A good Git commit message is crucial for effective collaboration and maintaining a high-quality codebase. It provides context, clarity, and understanding of the changes made to the code, which helps other developers understand the purpose and reasoning behind those changes.
In essence, a Git commit message is a brief explanation of the changes made to the codebase. It includes the title, a short description, and an optional body, detailing the modifications made to the code. The message is then committed to the Git repository, providing a record of the changes and a means of tracking the evolution of the codebase over time.
In this article, we'll explore the importance of writing good Git commit messages, discuss the key elements of a well-crafted message, and provide practical tips and examples to help you write effective and informative commit messages. By the end of this article, you'll have a clear understanding of how to write a good Git commit message, and why it's such an essential aspect of software development.
Anatomy of a Git commit message
A Git commit message typically consists of three parts: the subject line, the body, and the footer.
The subject line is the first and most important part of a commit message. It should be a brief summary of the changes made in the commit. The subject line should be no more than 50 characters long and should be written in the imperative tense (e.g.,
Add feature X rather than
Added feature X). It should also be specific and informative, indicating what the commit does, rather than why it does it.
The body of a commit message should provide more detailed information about the changes made in the commit. It should be written in complete sentences and paragraphs, and should explain the reasoning behind the changes made. The body should be wrapped at 72 characters per line, and should be separated from the subject line by a blank line.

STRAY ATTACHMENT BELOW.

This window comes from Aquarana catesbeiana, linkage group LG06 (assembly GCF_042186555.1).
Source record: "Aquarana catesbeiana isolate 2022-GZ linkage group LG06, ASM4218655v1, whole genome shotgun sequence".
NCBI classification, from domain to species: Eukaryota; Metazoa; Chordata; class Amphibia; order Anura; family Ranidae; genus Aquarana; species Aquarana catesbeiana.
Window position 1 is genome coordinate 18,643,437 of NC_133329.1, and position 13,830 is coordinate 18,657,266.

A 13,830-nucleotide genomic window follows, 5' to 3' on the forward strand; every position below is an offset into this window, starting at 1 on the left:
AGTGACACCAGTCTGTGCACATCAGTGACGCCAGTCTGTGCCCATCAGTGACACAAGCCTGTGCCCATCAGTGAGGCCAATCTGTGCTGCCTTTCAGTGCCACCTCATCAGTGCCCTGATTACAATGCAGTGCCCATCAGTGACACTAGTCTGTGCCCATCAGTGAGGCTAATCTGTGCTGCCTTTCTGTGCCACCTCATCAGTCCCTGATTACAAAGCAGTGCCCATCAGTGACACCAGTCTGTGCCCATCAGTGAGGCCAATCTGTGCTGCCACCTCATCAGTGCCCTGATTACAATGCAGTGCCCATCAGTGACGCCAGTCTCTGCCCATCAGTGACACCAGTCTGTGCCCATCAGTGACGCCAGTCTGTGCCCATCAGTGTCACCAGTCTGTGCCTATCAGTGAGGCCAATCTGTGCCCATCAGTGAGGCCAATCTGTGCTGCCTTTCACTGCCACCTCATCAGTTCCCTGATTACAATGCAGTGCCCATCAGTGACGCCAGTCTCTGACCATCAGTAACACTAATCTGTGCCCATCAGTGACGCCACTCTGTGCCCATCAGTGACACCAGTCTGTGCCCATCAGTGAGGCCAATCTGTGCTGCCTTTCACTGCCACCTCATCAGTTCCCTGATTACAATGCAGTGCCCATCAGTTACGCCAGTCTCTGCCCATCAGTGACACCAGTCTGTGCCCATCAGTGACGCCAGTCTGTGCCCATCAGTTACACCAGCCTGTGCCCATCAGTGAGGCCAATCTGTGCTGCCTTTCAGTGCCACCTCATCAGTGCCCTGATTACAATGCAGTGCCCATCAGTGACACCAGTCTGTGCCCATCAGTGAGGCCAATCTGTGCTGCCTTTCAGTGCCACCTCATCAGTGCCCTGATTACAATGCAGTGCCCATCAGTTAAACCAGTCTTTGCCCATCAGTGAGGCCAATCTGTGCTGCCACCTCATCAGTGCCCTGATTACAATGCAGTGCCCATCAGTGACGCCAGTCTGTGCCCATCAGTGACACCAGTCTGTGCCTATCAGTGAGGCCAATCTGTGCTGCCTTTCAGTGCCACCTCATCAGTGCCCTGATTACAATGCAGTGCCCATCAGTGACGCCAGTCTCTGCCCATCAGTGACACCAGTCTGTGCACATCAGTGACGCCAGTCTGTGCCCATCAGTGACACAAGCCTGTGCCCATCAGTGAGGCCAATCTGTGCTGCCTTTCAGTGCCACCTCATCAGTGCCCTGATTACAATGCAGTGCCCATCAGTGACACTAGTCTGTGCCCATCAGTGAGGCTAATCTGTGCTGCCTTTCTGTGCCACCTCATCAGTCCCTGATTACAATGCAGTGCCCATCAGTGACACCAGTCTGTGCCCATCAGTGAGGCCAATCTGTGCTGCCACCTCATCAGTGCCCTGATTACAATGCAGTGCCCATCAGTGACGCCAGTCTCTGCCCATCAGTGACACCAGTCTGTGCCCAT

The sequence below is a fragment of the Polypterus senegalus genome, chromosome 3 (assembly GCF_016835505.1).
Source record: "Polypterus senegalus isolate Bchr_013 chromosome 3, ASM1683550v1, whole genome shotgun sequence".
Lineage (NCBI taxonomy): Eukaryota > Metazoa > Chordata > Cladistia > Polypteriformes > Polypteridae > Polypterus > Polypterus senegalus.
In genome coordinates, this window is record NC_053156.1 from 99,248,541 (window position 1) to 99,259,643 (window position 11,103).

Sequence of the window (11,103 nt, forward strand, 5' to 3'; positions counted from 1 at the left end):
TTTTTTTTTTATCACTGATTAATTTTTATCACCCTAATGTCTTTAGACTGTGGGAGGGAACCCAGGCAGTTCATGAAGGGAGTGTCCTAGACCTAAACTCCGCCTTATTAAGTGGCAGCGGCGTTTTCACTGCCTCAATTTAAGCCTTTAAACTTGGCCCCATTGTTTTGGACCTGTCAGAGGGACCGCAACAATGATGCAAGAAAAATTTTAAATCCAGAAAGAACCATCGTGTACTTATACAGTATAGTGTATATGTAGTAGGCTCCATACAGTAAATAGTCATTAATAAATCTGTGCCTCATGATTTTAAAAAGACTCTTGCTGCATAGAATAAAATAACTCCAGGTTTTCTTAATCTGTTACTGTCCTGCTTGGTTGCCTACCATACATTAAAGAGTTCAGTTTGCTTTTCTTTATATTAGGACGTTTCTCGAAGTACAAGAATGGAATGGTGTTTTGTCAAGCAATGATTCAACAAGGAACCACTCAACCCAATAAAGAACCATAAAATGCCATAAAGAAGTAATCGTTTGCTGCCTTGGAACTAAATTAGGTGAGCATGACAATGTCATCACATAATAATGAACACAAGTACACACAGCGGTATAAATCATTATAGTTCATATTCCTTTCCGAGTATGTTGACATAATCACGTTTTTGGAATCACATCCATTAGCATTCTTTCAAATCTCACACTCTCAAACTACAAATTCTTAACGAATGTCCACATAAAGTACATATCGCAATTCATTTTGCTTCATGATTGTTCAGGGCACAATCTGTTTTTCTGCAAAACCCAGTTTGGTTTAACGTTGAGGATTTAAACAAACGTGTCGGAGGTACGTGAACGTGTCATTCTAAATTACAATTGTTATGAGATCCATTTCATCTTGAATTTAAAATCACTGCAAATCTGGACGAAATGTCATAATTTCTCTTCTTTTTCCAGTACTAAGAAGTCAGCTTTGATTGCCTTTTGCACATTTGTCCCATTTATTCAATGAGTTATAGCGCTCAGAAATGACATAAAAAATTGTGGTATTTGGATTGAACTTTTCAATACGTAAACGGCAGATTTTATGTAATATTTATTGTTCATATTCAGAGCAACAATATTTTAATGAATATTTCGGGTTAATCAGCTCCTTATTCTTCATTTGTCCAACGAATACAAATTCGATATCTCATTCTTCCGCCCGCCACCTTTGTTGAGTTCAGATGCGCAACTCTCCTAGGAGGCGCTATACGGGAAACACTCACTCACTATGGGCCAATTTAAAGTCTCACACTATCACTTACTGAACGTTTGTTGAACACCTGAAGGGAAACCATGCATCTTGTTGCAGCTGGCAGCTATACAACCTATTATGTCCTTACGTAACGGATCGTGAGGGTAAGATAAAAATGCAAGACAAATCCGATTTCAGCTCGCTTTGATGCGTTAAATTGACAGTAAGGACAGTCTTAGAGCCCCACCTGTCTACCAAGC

The footer of a commit message is optional but can be used to provide additional information about the commit, such as the issue or bug tracker ID that the commit resolves, or any breaking changes that may have been introduced.
Best practices for writing a good Git commit message
When it comes to writing a good Git commit message, it's important to follow some best practices to ensure that your messages are clear, concise, and informative. Here are some tips to help you write better commit messages:
Keep it concise and meaningful
A good commit message should be short and to the point, while still conveying the essence of the changes made. Ideally, your commit message should be no more than 50 characters long, and should summarize the changes made in a clear and meaningful way.
Fix typo in README.md
Use imperative mood in the title
Your commit message title should be written in the imperative mood, which gives it a clear and direct tone. This is because the title is essentially a command that tells other developers what the commit does.
Add new feature to dashboard
Use conventional commits
Conventional commits are a set of guidelines that help standardize commit messages across different projects. Following these guidelines can help make your commit messages more consistent and easier to read.
feat: add new feature to dashboard
Provide context in the body
The body of your commit message should provide additional context about the changes made. This can include details about why the changes were made, how they were implemented, and any potential side effects.
Fix typo in README.md
The typo was causing confusion for new users, so I corrected it to improve readability.
Use the footer for metadata and related issues
The footer of your commit message can be used to provide metadata about the changes made, such as related issues or pull requests. This can help other developers understand the context of the changes and find related information more easily.
Add new feature to dashboard
This feature adds a new widget to the dashboard that displays real-time data about user activity.
By following these best practices, you can write clear and concise commit messages that are meaningful and informative to other developers. This can improve collaboration and make it easier to maintain your codebase over time.
Tools and tips to improve Git commit messages
Git commit messages are an essential part of any development workflow. They provide a way for developers to communicate their changes to other members of the team, making it easier to understand what has been done and why. However, writing good Git commit messages can be challenging. Here are some tools and tips that can help: